Hunger in Missouri continues to be a cause for concern. According to the newly updated Missouri Hunger Atlas, 7.9 percent of Missouri households struggle with hunger. An additional 8.9 percent of households report reducing the quality, variety, or desirability of their diets due to insufficient resources. In total, approximately 980,000 Missourians experience food insecurity at some point in the year.
Now in its 4th edition, the Missouri Hunger Atlas, published by the Interdisciplinary Center for Food Security at MU, assesses the extent of food insecurity in the Missouri. It also gauges how well public programs are doing to address the need. Importantly, the Atlas presents a range of indicators related to food insecurity for each county in Missouri, including the city of St. Louis.
The entire Atlas can be downloaded for free on the Missouri Hunger Atlas 2016 webpage.
Registration for the 2016 Missouri Poverty Summit is now open! Hosted by the Missourians to End Poverty, a nonpartisan coalition, the summit will unite Missourians to address the reality of poverty in the state. Join local leaders from across Missouri as they present best practices and proven solutions to lift people out of poverty. The summit will take place on April 27 in Jefferson City, MO at the Capitol Plaza Hotel. Registration information is available at http://www.moendpoverty.org/poverty-summit.html.
The 2016 Universities Fighting World Hunger Summit will take place on Feb 26 and 27 at the University of Missouri in Columbia. The theme this year is “From Poverty to Promise.” The summit will bring students, faculty, and professionals together to explore solutions to hunger at home and abroad. It will feature interactive sessions, renowned keynote speakers, and ample opportunities for networking and dialogue. Invited guests will lead discussions on the connections between food security and health, policy solutions to domestic hunger, and addressing issues of stigma in vulnerable populations, among others. Registration is now open. Go to the summit registration web page to reserve your spot. Sponsored by the Deaton Institute for University Leadership in International Development, the Interdisciplinary Center for Food Security, Mizzou Advantage, and partners.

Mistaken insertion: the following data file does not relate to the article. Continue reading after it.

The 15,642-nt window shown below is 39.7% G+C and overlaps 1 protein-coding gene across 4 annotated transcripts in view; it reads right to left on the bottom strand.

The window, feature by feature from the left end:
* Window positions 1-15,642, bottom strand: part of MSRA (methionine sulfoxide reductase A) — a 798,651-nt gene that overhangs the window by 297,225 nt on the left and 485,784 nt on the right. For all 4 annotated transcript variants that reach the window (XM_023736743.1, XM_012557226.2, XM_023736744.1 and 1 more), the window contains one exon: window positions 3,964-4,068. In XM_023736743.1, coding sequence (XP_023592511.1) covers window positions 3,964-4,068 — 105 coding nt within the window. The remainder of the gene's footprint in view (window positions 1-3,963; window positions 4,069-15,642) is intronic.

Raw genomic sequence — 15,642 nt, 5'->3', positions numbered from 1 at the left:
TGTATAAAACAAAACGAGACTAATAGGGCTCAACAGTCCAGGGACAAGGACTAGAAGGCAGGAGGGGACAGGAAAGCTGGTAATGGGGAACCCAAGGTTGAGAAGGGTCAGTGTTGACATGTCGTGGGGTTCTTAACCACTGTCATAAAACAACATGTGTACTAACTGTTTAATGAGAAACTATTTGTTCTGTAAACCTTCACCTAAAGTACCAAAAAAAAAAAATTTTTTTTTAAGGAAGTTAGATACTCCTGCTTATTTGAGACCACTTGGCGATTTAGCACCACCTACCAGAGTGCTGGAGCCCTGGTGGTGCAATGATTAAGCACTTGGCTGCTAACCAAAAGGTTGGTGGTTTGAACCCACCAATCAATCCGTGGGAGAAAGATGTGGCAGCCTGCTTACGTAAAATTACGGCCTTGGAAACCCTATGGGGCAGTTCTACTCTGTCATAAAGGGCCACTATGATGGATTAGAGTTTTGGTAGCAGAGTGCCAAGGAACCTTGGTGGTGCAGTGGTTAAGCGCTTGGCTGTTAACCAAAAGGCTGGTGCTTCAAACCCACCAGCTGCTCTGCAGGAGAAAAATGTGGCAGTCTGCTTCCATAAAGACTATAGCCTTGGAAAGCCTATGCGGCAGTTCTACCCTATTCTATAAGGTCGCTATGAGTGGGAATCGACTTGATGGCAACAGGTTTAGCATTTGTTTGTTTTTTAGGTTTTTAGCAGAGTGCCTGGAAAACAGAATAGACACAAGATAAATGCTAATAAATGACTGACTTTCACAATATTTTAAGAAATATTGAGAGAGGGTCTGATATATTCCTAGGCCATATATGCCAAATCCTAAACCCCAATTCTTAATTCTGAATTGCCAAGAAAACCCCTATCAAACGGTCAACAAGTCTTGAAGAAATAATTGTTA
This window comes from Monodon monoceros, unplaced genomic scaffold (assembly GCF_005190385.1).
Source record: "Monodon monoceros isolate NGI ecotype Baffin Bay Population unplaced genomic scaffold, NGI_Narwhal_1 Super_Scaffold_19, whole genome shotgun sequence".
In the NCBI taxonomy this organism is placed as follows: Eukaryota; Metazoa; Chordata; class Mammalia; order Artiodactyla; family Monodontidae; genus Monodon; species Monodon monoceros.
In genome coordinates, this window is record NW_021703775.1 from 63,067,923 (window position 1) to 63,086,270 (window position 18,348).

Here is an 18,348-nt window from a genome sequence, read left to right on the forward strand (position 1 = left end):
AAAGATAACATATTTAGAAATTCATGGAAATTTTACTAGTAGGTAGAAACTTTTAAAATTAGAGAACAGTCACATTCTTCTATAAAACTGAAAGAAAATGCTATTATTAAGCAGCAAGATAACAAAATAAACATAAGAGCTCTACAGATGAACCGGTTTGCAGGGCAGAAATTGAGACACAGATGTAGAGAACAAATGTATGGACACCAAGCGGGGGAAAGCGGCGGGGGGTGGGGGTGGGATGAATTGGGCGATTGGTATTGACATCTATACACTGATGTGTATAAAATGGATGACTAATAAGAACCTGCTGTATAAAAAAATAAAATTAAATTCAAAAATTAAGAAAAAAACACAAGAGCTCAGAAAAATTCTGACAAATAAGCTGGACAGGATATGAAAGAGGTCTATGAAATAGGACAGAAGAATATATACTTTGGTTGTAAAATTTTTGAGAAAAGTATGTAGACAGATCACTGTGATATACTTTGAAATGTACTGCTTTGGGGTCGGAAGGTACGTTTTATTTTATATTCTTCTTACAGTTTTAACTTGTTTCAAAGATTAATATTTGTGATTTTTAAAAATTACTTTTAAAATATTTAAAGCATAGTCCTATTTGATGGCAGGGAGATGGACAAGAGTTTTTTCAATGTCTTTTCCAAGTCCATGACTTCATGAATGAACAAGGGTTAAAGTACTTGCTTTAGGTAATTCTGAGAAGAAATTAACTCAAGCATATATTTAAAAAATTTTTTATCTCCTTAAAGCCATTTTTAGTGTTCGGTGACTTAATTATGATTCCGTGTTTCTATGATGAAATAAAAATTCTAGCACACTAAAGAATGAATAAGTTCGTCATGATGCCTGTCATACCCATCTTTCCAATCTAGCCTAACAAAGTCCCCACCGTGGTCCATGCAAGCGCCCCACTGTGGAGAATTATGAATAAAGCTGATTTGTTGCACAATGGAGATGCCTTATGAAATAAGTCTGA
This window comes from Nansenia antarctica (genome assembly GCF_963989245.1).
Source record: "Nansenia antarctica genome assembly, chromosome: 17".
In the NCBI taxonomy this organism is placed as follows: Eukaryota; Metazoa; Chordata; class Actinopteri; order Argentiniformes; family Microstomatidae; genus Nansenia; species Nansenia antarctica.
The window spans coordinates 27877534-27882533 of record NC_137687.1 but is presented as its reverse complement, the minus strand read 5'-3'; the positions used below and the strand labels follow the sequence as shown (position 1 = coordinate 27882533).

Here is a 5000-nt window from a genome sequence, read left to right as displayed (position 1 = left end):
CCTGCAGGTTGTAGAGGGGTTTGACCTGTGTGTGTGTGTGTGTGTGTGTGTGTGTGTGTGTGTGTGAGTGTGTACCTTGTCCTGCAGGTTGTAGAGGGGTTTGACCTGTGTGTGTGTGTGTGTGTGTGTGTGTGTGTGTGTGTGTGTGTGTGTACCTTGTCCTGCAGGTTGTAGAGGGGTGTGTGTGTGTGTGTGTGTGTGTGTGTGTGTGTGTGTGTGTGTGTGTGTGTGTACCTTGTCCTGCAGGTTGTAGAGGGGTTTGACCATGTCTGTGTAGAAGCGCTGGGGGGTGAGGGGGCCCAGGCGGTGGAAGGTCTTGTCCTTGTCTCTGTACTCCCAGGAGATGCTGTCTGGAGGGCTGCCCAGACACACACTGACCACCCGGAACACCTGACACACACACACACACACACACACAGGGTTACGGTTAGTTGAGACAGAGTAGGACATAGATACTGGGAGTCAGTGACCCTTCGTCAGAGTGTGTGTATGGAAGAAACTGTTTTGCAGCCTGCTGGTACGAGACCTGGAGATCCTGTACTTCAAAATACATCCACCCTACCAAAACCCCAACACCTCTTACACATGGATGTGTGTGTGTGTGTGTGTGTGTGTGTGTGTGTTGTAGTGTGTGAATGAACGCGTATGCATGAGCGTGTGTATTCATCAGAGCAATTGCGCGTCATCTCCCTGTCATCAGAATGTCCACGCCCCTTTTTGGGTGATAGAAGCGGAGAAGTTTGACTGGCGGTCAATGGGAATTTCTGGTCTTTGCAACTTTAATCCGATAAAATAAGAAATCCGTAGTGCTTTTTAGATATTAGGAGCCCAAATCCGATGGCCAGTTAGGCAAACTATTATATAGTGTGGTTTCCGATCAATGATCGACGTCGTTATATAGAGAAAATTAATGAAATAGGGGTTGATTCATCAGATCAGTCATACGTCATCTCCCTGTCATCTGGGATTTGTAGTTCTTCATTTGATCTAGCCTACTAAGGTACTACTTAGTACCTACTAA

Grow Well Missouri is expanding! This winter, the project accepted applications from interested food pantries and community partners. The program will add six new food pantry partners in 2016. Each group will receive an assortment of cool and warm season bulk vegetable seed, materials for repacking and displaying the seed, attendance at a face to face orientation to learn how to run the program, and access to Grow Well Missouri educational materials. The supplies alone are valued at up to $1,200. Keep posted to hear about our progress.
Gardeners and farmers across Missouri have another option for donating produce. Plant, Grow & Share links growers and hunger relief groups to increase donations of fresh, garden grown produce to low income families. To be involved, gardeners can visit the Plant, Grow & Share webpage and use the Feeding Missouri Agency Finder to find contact information about hunger relief groups in their area. Additional resources and tips are available on the page as well.